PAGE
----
The Laryngoscope 2018 01 13() doi 10.1002/lary.27086
During monitored thyroidectomy, displacement of the recurrent laryngeal nerve (RLN) or vagus nerve (VN) in some complicated cases can increase the risk of injury. Although increasing the stimulus current can facilitate nerve mapping and localization, the safety of a high-current stimulus remains unknown. Therefore, this study evaluated the safety of a high-current stimulus in a porcine model.
Short-duration (1 minute), high-current (3, 5, 10, 15, 20, 25, and 30 mA at 4Hz) stimulus pulses were repeatedly applied to the RLN or VN in six anesthetized piglets. The safety of the high-current stimulus pulses was assessed in terms of hemodynamic stability during VN stimulation and in terms of nerve function integrity after VN and RLN stimulation.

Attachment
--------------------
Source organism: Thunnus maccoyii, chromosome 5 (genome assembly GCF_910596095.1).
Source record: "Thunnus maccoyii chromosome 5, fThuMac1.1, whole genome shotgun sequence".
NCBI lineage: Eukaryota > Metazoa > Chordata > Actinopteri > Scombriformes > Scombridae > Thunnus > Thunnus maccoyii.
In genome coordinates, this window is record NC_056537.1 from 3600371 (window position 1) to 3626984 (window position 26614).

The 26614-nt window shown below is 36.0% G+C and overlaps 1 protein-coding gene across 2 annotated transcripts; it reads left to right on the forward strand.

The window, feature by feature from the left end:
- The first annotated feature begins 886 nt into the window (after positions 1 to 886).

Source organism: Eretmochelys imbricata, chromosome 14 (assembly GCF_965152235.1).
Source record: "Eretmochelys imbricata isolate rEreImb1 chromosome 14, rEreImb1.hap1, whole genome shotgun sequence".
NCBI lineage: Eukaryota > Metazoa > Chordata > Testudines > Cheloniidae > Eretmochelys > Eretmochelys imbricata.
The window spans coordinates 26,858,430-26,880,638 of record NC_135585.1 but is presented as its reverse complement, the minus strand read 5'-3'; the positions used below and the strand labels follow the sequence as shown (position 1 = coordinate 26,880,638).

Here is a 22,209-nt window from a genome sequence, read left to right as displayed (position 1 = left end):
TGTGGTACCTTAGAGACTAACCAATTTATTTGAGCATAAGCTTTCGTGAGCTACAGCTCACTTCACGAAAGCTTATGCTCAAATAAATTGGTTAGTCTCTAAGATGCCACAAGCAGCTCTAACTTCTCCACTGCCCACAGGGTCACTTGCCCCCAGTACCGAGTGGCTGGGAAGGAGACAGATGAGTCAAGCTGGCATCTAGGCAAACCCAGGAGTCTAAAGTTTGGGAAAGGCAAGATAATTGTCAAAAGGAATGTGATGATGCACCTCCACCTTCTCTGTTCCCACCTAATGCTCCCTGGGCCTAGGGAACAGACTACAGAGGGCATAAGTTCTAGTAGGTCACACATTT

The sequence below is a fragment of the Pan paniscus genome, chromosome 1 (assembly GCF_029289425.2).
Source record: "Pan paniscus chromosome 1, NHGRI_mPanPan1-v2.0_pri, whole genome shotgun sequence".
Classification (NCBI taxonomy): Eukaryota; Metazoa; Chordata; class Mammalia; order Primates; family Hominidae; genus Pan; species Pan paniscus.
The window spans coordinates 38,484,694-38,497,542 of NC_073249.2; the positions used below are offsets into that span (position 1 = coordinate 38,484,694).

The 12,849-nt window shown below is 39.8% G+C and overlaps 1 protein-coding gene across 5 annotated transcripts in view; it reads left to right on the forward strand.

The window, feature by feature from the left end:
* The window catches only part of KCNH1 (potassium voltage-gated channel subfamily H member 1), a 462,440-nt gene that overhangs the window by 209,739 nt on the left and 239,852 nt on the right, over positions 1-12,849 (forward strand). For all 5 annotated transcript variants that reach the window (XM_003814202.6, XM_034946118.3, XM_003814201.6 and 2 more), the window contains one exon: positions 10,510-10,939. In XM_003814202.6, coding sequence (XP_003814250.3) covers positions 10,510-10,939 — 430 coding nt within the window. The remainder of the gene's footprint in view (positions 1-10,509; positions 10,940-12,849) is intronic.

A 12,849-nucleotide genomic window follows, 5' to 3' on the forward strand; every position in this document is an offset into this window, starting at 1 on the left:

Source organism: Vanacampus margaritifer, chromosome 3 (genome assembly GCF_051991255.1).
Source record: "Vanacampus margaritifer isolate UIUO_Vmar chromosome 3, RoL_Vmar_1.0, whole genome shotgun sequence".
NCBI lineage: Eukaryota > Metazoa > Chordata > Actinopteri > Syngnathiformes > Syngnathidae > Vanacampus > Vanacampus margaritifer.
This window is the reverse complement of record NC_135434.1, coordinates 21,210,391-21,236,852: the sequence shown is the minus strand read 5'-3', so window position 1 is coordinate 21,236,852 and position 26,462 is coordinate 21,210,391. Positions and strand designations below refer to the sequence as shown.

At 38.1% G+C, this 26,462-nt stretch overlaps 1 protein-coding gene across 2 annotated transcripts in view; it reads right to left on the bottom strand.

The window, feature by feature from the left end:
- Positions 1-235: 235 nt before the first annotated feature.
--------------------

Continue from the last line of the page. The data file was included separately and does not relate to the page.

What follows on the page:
During VN stimulation with a high-current stimulus pulse, sinus rhythms in all six piglets showed stable heart rates, and mean arterial pressure was unaffected. High-current stimulation of the VN and the RLN did not affect electromyography amplitude or latency.
This porcine study showed that applying a short-duration, high-current stimulus pulse to the VN or RLN during monitored thyroidectomy has no harmful effects. In clinical practice, a short duration of high-current stimulus can be applied to facilitate neural mapping, especially in patients with disoriented nerve positions.
LEVEL OF EVIDENCE
NA. Laryngoscope, 2017.